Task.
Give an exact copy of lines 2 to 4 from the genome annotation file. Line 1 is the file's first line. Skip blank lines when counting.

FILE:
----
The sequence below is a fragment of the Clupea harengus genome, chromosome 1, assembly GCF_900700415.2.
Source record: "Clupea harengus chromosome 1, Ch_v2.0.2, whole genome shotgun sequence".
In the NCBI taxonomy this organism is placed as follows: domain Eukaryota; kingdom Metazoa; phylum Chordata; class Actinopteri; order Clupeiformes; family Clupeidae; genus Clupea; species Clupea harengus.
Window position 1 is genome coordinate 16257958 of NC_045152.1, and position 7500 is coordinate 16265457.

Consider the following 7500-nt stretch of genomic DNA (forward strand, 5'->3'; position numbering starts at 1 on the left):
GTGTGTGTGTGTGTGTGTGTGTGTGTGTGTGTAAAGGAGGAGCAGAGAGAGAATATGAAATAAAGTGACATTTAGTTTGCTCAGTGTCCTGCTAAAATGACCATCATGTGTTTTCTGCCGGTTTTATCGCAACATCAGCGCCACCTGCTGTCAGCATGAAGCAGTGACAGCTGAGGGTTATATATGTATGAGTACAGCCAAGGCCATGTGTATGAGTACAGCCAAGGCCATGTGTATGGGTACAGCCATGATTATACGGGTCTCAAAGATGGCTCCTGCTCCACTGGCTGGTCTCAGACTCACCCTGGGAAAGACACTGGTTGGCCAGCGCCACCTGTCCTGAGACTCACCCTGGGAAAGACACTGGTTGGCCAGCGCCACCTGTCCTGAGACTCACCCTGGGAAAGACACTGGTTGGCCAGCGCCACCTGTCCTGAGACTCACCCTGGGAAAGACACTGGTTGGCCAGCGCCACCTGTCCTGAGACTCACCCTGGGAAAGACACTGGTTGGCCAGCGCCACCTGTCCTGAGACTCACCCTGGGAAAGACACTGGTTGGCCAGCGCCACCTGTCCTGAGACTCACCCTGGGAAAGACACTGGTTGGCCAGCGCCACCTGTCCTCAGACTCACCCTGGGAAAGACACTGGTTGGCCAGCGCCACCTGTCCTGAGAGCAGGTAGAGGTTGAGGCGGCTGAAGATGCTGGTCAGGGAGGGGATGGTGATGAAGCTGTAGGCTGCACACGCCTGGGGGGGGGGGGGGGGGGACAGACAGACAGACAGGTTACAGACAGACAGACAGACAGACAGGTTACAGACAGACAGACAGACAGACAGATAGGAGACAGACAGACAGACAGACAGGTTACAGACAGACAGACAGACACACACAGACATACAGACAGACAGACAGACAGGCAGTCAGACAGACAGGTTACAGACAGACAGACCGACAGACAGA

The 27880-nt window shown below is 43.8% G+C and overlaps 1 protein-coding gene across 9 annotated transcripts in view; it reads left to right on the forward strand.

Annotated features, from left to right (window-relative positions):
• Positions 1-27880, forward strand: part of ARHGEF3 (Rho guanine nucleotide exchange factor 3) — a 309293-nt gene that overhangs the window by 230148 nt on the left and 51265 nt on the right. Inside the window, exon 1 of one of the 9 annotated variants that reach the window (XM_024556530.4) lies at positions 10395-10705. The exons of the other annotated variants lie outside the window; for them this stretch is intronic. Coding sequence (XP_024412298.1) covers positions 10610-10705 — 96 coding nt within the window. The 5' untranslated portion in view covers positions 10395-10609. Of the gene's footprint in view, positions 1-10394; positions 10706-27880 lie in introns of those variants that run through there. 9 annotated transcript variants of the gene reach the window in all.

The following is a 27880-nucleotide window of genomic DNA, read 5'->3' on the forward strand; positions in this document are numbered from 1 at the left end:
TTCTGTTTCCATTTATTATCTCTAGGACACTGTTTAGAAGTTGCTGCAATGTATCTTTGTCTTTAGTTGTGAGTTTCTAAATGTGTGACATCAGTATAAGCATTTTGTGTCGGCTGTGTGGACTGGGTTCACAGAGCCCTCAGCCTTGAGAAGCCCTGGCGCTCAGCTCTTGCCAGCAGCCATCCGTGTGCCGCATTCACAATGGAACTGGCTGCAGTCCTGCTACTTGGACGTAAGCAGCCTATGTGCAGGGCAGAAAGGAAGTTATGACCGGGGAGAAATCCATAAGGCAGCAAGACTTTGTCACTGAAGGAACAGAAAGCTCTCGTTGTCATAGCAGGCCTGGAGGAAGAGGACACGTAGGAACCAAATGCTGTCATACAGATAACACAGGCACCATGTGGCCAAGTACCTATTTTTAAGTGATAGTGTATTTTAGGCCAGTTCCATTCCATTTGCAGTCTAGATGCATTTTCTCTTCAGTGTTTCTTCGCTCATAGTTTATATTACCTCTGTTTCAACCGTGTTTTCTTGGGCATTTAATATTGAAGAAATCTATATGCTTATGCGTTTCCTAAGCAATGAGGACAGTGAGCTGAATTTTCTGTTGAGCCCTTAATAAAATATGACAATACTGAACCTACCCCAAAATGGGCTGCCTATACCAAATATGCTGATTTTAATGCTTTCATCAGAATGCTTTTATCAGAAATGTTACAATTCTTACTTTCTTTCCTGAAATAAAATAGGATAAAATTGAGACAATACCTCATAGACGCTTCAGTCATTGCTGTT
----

Source record: "Clupea harengus chromosome 1, Ch_v2.0.2, whole genome shotgun sequence".
In the NCBI taxonomy this organism is placed as follows: domain Eukaryota; kingdom Metazoa; phylum Chordata; class Actinopteri; order Clupeiformes; family Clupeidae; genus Clupea; species Clupea harengus.
Window position 1 is genome coordinate 16257958 of NC_045152.1, and position 7500 is coordinate 16265457.